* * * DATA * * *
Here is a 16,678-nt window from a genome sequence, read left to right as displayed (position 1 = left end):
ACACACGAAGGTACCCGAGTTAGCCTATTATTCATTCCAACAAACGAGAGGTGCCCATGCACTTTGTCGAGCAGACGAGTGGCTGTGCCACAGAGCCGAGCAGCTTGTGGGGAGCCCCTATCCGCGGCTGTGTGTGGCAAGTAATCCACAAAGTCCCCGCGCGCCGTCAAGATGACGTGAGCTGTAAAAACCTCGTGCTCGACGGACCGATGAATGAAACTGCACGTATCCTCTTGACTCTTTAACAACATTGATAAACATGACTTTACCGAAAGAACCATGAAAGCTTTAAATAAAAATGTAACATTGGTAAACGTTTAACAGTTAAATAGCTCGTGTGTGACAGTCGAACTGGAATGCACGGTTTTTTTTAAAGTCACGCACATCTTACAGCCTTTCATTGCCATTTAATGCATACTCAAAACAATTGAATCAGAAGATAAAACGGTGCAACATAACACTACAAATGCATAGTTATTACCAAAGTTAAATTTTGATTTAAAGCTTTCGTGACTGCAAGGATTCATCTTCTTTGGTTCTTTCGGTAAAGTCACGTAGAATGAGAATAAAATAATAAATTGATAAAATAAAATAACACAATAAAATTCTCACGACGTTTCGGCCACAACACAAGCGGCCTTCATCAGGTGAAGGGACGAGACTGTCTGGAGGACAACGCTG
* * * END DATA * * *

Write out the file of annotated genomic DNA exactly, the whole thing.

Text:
Here is a 16,678-nt window from a genome sequence, read left to right as displayed (position 1 = left end):
ACACACGAAGGTACCCGAGTTAGCCTATTATTCATTCCAACAAACGAGAGGTGCCCATGCACTTTGTCGAGCAGACGAGTGGCTGTGCCACAGAGCCGAGCAGCTTGTGGGGAGCCCCTATCCGCGGCTGTGTGTGGCAAGTAATCCACAAAGTCCCCGCGCGCCGTCAAGATGACGTGAGCTGTAAAAACCTCGTGCTCGACGGACCGATGAATGAAACTGCACGTATCCTCTTGACTCTTTAACAACATTGATAAACATGACTTTACCGAAAGAACCATGAAAGCTTTAAATAAAAATGTAACATTGGTAAACGTTTAACAGTTAAATAGCTCGTGTGTGACAGTCGAACTGGAATGCACGGTTTTTTTTAAAGTCACGCACATCTTACAGCCTTTCATTGCCATTTAATGCATACTCAAAACAATTGAATCAGAAGATAAAACGGTGCAACATAACACTACAAATGCATAGTTATTACCAAAGTTAAATTTTGATTTAAAGCTTTCGTGACTGCAAGGATTCATCTTCTTTGGTTCTTTCGGTAAAGTCACGTAGAATGAGAATAAAATAATAAATTGATAAAATAAAATAACACAATAAAATTCTCACGACGTTTCGGCCACAACACAAGCGGCCTTCATCAGGTGAAGGGACGAGACTGTCTGGAGGACAACGCTG